Circuit breaker design pattern requires that the state of the connection be retained over a series of requests. Lets look at this Circuit breaker implementation by failsafe

CircuitBreaker breaker = new CircuitBreaker()
  .withFailureThreshold(5)
  .withSuccessThreshold(3)
  .withDelay(1, TimeUnit.MINUTES);

Failsafe.with(breaker).run(() -> connect());

When everything runs as expected, there are no outtages, the circuit breaker remains in a closed state.

When a threshold of executation failures occur, the circuit breaker trips and goes into open state, which means, all consequent requests will continue to fail without going through retry logic.

After a delay (1 minute as mentioned above), the circuit will go into half-open state, just to test if the problem with network call still exists, thereby deciding if the circuit should be closed or opened. If it succeeds, the circuit resets to closed state, else it is set as open again.

This helps in avoiding cluster of retry executions during long lasting faults, saving system resources.

While this can be maintained locally in a state variable, you might need an external storage layer if you have a distributed system. In a multi-node setup, the state of application server will need to shared across all instances. In such a scenario, you can use Redis, memcached to keep a record of the availability of external services. Before making any requests to external service, the state of service is queried from the persistent storage.

Idempotency in distributed systems

A service is idempotent when clients can make same requests repeatedly while producing same end-result. While the operation would produce same result on the server, it might not give the same response to client.

In case of REST APIs, you need to remember -

  • POST is NOT idempotent - POST causes new resources to be created on server. “n” POST requests result in creating “n” new resources on the server.
  • GET, HEAD, OPTIONS and TRACE methods NEVER change the resource state on server. Hence, they are always idempotent.
  • PUT requests are idempotent. “n” put requests will overwrite the same resource “n-1” times.
  • DELETE is idempotent because it would return 200 (OK) initially, and 204 (No Content) or 404 (Not Found) on subsequent calls.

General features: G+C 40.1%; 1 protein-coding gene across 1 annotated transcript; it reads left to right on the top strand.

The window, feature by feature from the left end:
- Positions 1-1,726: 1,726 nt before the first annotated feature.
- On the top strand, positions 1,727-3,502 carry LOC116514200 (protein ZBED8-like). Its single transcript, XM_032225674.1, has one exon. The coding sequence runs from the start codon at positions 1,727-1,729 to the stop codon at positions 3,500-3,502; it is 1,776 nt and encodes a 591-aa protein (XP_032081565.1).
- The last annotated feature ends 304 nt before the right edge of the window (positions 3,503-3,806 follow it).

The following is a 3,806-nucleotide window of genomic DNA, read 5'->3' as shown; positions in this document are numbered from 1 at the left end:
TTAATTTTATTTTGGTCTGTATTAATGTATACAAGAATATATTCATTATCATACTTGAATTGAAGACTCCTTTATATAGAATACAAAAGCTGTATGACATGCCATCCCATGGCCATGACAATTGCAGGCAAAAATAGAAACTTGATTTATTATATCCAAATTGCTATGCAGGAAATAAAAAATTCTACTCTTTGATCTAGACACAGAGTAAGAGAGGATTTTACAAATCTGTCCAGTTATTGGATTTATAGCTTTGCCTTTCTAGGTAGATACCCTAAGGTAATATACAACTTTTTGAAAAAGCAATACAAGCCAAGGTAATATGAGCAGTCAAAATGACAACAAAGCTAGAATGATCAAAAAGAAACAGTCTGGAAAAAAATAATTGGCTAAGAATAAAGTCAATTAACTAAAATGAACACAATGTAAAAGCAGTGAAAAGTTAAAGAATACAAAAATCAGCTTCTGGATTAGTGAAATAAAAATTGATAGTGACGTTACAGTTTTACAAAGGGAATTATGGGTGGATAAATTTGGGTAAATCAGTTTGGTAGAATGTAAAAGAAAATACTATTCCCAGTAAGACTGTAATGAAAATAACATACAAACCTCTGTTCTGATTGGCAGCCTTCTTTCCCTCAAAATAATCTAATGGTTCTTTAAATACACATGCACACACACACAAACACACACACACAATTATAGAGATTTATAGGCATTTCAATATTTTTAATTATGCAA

Why care about idempotent operations?

In a distributed system, there are several server and client nodes. If you make a request from Client to Server A which fail, or times out, then you would like to able to simply make that request again, without worrying if the previous request had any side-effects.

This is extremely essential in micro-services where a lot of components operate independently.

Some key benefits of idempotency are -

  • Minimal complexity - No need to worry about side effects, any request can be simply retried, and same end-result is achieved.
  • Easier to implement - You would not need to add logic to handle previous failed requests in your retry mechanism.
  • Easier to test - Each action result in same result, no surprises.

Final notes

We went through a bunch of ways you can build a more fault-tolerant system. However, that is not all. In closing, I would like to add a few pointers you can look into, which might help make your systems more available and tolerant to failures.

  • In a multi-node setup, if a client is retrying several times, the requests are likely to hit the same server. When this happens, it is best to give a failure response and making the client try again from scratch.
  • Profile your systems, keep them prepared for the worst. You might want to check out Chaos Monkey by Netlifx - its a resiliency tool which triggers random failures in your system. This keeps you prepared for faults that might occur, helping you build a resilient system.
  • If your systems are under excessive loads for some reason, you can try distributing it by load shedding. Google did a brilliant case study which can serve as a good starting point.

Resources -

Thank you! ❤